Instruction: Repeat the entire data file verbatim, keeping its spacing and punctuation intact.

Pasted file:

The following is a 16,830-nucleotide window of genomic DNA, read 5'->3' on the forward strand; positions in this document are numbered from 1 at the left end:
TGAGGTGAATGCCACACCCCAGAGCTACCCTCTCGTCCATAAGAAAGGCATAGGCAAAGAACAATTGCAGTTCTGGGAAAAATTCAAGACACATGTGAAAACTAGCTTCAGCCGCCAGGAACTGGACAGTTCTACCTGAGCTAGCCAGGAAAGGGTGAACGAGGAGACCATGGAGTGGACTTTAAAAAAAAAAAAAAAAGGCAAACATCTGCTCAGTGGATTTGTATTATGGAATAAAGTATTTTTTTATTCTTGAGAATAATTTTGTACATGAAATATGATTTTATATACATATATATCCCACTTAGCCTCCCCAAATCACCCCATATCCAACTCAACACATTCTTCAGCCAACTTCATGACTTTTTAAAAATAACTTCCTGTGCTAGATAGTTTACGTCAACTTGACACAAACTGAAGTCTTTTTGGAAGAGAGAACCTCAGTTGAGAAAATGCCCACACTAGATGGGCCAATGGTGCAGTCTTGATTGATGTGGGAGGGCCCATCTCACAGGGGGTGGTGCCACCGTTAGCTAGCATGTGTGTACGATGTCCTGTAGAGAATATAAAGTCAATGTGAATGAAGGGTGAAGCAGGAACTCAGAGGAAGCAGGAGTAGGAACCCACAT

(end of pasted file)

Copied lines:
The following is a 16,830-nucleotide window of genomic DNA, read 5'->3' on the forward strand; positions in this document are numbered from 1 at the left end:
TGAGGTGAATGCCACACCCCAGAGCTACCCTCTCGTCCATAAGAAAGGCATAGGCAAAGAACAATTGCAGTTCTGGGAAAAATTCAAGACACATGTGAAAACTAGCTTCAGCCGCCAGGAACTGGACAGTTCTACCTGAGCTAGCCAGGAAAGGGTGAACGAGGAGACCATGGAGTGGACTTTAAAAAAAAAAAAAAAAGGCAAACATCTGCTCAGTGGATTTGTATTATGGAATAAAGTATTTTTTTATTCTTGAGAATAATTTTGTACATGAAATATGATTTTATATACATATATATCCCACTTAGCCTCCCCAAATCACCCCATATCCAACTCAACACATTCTTCAGCCAACTTCATGACTTTTTAAAAATAACTTCCTGTGCTAGATAGTTTACGTCAACTTGACACAAACTGAAGTCTTTTTGGAAGAGAGAACCTCAGTTGAGAAAATGCCCACACTAGATGGGCCAATGGTGCAGTCTTGATTGATGTGGGAGGGCCCATCTCACAGGGGGTGGTGCCACCGTTAGCTAGCATGTGTGTACGATGTCCTGTAGAGAATATAAAGTCAATGTGAATGAAGGGTGAAGCAGGAACTCAGAGGAAGCAGGAGTAGGAACCCACAT